In This Article Expand or collapse the "in this article" section John Milton

  • Introduction
  • Pedagogy
  • Editions
  • General Studies of Milton’s Life and Works
  • Studies of Milton’s Prose Works

British and Irish Literature John Milton
P.J. Klemp
  • LAST MODIFIED: 28 August 2018
  • DOI: 10.1093/obo/9780199846719-0145


A plaque near John Milton’s birthplace in London describes two of his life’s main missions: he was a “poet and statesman.” Although Milton (b. 1608–d. 1674), proud throughout his life of his identity as a Londoner and an Englishman, is regarded as England’s finest writer of nondramatic verse, the plaque pays a more accurate tribute to the full reach of his life and writings, including what Gordon Campbell and Thomas N. Corns call his “career as a public servant” (Campbell and Corns 2008, cited under General Studies of Milton’s Life and Works). We know far more about Milton’s life than about virtually any other English author before 1700. He contributes to this carefully orchestrated documentation through the autobiographical portraits in his writings, his employment as the revolutionary government’s Secretary for Foreign Tongues, and his publication of tracts that elicit contemporaries’ comments because of his unconventional views about religious sects, polygamy, regicide, divorce, and the church hierarchy. He envisions his poetic and political career as having a structure, which E. M. W. Tillyard characterizes as being defined by “the three well-marked epochs of Milton’s life”: an early period of writing shorter poems in many genres; two decades of using “my left hand” to write polemical prose, much of it for the revolutionary government; and finally the post-Restoration period, when he writes Paradise Lost, Paradise Regained, and Samson Agonistes. (see Tillyard 1966, cited under General Studies of Milton’s Life and Works) This tripartite structure suggests how seriously Milton takes his description of the poet-prophet-priest figure as someone who “ought himself to be true poem.” Following his undergraduate years at Cambridge University, a trip to the Continent in 1638–1639 clarifies his sense of his identity and purpose. Returning home to a nation whose religious and civil fabric is fraying, Milton, living up to the image of a slow starter that he creates in “How soon hath time,” sees his seven-and-thirtieth year arrive before publishing the volume of Poems (1645), which is divided into halves, giving ample, if belated, evidence of his talent as a writer of English and Latin verse, with some Italian sprinkled in. Also writing prose in English and Latin, Milton explains that that form motivates his work as a statesman “only by the conviction of duty and the feeling of patriotism, a disinterested passion for the extension of civil and religious liberty.” Later, he adds domestic happiness to the “species of liberty” that he promotes. Even as his blindness becomes complete in his mid-forties, and even as the Revolution collapses a decade later, he does not lose hope in his complementary careers as poet and statesman. Dictated, not written, as the Restoration looms and then becomes a reality, Paradise Lost, Paradise Regained, and Samson Agonistes join the rest of Milton’s poetry and prose to make him a well-known figure during his lifetime and beyond.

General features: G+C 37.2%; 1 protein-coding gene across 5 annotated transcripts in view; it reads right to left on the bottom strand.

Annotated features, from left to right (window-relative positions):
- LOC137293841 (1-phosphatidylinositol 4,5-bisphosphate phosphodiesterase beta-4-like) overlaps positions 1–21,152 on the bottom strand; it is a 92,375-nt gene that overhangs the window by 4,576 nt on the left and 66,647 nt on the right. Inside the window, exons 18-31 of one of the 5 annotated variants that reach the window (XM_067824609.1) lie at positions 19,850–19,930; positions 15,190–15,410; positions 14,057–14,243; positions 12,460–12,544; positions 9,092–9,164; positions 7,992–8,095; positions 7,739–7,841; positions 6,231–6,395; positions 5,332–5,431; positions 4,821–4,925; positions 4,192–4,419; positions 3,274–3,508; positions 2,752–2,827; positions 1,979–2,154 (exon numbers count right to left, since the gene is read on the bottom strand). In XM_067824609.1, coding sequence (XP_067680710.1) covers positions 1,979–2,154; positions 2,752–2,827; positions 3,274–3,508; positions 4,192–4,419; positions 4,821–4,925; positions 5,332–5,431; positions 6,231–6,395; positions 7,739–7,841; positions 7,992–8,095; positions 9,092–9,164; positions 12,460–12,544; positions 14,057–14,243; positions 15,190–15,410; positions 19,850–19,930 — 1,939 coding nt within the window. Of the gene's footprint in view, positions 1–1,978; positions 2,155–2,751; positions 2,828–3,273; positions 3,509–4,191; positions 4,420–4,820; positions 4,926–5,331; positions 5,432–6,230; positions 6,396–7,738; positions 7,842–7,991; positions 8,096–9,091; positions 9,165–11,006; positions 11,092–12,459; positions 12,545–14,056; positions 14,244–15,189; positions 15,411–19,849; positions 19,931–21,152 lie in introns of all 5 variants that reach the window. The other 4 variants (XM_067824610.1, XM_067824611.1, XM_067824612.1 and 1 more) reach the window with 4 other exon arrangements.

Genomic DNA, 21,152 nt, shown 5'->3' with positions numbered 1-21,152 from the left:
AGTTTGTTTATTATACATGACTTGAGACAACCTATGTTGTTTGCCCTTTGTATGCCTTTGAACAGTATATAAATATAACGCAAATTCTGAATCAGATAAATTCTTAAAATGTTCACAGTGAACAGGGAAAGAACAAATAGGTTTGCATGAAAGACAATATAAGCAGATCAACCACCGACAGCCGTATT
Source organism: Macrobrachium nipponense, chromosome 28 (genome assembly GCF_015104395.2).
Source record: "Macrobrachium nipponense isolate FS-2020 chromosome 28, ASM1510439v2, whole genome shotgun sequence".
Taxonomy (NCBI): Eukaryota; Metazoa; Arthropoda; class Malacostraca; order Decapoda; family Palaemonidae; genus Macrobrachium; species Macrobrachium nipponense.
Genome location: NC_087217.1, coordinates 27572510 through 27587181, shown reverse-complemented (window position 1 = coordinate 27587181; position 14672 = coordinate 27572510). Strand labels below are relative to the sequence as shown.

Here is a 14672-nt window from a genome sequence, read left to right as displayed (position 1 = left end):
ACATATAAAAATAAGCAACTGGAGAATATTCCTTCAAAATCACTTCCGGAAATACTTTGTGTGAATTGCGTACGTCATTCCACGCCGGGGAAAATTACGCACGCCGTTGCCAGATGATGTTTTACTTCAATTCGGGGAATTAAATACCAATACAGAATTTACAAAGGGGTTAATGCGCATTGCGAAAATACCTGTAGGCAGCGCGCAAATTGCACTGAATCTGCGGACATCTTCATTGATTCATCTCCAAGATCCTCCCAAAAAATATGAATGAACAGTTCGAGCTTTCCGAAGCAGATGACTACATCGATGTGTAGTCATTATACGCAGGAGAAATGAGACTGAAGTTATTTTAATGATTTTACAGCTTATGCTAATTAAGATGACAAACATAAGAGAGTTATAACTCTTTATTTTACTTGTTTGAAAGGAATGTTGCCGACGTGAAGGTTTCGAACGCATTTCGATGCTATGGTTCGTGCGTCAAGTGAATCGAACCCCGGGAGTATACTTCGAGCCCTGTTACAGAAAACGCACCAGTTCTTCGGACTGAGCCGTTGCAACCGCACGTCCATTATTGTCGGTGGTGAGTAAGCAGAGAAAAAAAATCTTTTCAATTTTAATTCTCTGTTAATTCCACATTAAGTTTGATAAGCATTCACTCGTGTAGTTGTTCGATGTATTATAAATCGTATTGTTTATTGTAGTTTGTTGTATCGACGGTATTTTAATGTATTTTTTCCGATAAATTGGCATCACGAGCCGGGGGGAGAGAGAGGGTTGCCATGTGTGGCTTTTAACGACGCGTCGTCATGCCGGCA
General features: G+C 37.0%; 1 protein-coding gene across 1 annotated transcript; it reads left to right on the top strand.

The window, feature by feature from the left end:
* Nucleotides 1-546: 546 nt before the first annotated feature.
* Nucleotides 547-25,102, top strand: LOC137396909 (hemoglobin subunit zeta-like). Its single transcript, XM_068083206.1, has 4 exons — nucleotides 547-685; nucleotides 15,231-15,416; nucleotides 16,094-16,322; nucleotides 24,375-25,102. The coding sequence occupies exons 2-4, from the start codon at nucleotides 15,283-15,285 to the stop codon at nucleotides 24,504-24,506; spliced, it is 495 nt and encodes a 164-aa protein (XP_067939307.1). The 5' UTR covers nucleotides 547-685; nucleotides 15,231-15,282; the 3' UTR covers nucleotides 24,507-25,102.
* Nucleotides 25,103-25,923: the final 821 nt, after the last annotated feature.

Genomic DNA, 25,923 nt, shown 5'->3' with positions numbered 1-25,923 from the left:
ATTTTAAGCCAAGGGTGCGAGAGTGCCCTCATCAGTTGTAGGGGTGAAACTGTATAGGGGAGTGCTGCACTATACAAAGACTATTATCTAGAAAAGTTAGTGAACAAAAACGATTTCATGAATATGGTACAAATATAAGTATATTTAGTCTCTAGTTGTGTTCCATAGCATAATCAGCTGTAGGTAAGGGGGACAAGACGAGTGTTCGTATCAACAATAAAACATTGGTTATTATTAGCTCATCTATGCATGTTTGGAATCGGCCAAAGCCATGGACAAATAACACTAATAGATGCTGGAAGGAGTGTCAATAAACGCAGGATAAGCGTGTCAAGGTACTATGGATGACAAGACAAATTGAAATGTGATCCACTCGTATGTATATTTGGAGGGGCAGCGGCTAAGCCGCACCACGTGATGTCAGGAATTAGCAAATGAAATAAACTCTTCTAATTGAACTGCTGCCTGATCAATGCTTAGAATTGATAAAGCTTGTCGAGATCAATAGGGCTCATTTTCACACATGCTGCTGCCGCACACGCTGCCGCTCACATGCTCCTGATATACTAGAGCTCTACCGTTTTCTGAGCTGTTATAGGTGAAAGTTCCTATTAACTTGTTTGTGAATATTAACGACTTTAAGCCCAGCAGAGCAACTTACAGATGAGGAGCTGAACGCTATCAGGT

Reference Works

Few English authors have received as much attention as Milton in terms of reference works. Indeed, his readers can consult scholarly tools that are frequently of high quality, being both thorough and reliable, and of staggering quantity, with scholars contributing some one hundred books and essays on Milton every year since the end of the 19th century. Dedicated to identifying some of those resources, this section of the bibliography is intended to guide readers who are searching for, say, an essay or book that deals with Milton and his writings or for information about his words, life, and influence.

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